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October 06, 2020

Review of Marxism: Philosophy and Economics by Thomas Sowell

Marxism: Philosophy and Economics by Thomas Sowell is not light reading. Or, in my case, light listening.

First of all, it has nothing at all to do with Duck Soup.

Second of all, it addresses in great detail the political philosophy and economics of Karl Marx (and to a lesser extent, Friedrich Engels), the famous author of Capital and co-author (with Engels) of The Communist Manifesto whose popularity was once limited to American academics, privileged young people, and others who never had to live under anything like the systems championed in those books.

Now, however, it’s gone mainstream, from Black Lives Matter founders to Critical Race Theory enthusiasts to Beverly Diangelo and her book, “White Fragility.”

The one thing that hasn’t changed is that none of the people involved in the above ever had to live under anything like the system Marx and Engels championed

While we’re on the topic, this is a key characteristic of Marxism that Sowell points out in the last chapter of his book, noting that:

“The offspring of privilege have dominated the leadership of Marxist movements from the days of Marx and Engels through Lenin, Mao, Castro, Ho Chi Minh and their lesser counterparts around the world and down through history. The sheer reiteration of the working class theme in Marxism has drowned out this plain fact.”

“But the crucial point is not privilege as such but the insulation from responsibility that that provides. Particularly during youth. Intellectuals enjoy similar insulation from the consequences of being wrong in a way that no businessman, military leader, engineer or even athletic coach can.”

People who have to live with the consequences of Marxism rarely advocate for Marxism. Probably just a coincidence.

Marx himself never had to live with the consequences of actually having to work much for a living as he was for the most part supported by his parents, plus various inheritances, the kindness of friends, and jobs, of a sort, from same.

In short, Marxism found popularity among people very much like himself, pampered, privileged, narcissistic and wholly divorced from what it takes to be genuinely productive in an economic sense, that is, provide value to others.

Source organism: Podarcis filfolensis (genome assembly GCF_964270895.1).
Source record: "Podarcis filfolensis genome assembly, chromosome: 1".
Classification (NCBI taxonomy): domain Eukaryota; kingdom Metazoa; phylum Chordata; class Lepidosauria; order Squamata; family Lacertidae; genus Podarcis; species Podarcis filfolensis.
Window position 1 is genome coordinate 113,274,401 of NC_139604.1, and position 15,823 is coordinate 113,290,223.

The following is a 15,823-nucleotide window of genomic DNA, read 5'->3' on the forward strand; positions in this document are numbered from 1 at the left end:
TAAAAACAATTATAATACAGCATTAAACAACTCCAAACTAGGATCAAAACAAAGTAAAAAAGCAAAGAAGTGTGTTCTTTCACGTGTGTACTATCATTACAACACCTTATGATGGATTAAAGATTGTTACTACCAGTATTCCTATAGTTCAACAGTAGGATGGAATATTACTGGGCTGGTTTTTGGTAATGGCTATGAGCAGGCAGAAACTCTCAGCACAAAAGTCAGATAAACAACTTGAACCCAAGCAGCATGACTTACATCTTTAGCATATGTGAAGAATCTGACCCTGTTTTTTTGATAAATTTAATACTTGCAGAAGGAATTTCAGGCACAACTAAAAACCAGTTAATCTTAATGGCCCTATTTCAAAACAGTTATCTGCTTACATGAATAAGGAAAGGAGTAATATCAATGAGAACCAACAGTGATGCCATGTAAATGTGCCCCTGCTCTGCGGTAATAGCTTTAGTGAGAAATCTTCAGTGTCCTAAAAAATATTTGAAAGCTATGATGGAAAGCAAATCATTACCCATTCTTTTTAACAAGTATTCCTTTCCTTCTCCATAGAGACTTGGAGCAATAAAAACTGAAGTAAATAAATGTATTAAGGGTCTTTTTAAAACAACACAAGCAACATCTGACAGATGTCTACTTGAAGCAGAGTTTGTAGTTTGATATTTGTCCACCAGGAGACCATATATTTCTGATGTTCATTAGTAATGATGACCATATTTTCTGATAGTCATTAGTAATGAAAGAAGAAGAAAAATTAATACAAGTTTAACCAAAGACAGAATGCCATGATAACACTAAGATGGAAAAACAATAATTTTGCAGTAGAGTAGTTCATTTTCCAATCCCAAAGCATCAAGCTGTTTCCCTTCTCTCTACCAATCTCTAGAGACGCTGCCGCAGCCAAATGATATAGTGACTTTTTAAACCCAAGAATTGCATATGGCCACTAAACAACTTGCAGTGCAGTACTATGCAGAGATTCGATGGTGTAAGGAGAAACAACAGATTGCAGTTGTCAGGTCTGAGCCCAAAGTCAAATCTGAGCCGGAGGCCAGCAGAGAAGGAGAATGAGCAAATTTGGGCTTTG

I warned in the beginning that this is not light listening. To be clear, none of the books I’ve been reviewing this year have exactly been light fare, but there are certain routine chores I do that require at most 10% of my attention (folding laundry, doing the dishes, watching CNN) leaving plenty of brain space to comprehend whatever book I’m listening to. Sure, I still rewind, or pause to consider a point, or make a bookmark, but mostly it’s pretty smooth sailing.

But this… was something different.

Take this small part of the discussion of “Surplus Value:”

“The capitalist circuit from money to commodities to money was abbreviated in the Marxian formula: M-C-M. The second M must be larger than the first or the circuit M-C-M would be absurd and without meaning if the intention were to exchange by this means two equal sums of money. Marx concluded: ‘The exact form of this process is therefore M-C-M Prime Where M Prime = M + Delta M = the Original Sum advanced plus an increment. This increment or excess over the original value I call Surplus Value.’”

Now imagine processing this while mowing the lawn.

I’m lucky I didn’t cut my toes off

Fortunately, that’s about as heavy as it gets. Overall, this book is an excellent primer on Marxism by a preeminent conservative scholar whom I started reading in the late ‘80s. In fact, that’s why I chose this book as my Marxism refresher.

Interestingly enough, Marxism originally came out in 1985, before I had discovered Thomas Sowell. Not to worry, the book dates itself only slightly towards the end with a contemporaneous reference to the Soviet Union. Otherwise, Marxism has been around a lot longer than 1985, and so the general analysis is still a useful and timely one.

Because of its age, it’s only available as an audio book (Audible through Amazon) unless you want to shell out some inordinate amount of money to some grubby capitalist looking for M Prime for a vintage copy. Do not permit the weighty subject to dissuade you. While I had to rewind, pause, and bookmark more often than usual, the book lends itself well to the audio format (the narrator does a very good job) with the possible exception of the economic pieces as illustrated above. That you might want to sit down for. And I say that as someone who studied economics in college.

And to be clear, while Sowell editorializes quite a bit at the end, most of the book strikes me as a fair review of the topic and the man. It’s a broad sweep (keep in mind, “Capital” itself spanned three volumes) and so can only be so comprehensive, but this is about as quick a primer you can get while still providing the depth and context required to genuinely understand the subject.

If you seek some fluency on the topic, to truly understand what it is you object to, or just to understand its obvious appeal to the young and impressionable offspring of the upper middle class, you’d be hard pressed to do better.

J.

Available here if you like. These are all affiliate links, explained in the right colum at the bottom, but rest assured, it costs you nothing extra.

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October 6, 2020 at 09:59 AM in Books | Permalink

Comments

Thomas Sowell's brain is a national treasure.

Posted by: bluebird of bitterness | Oct 6, 2020 8:41:45 PM

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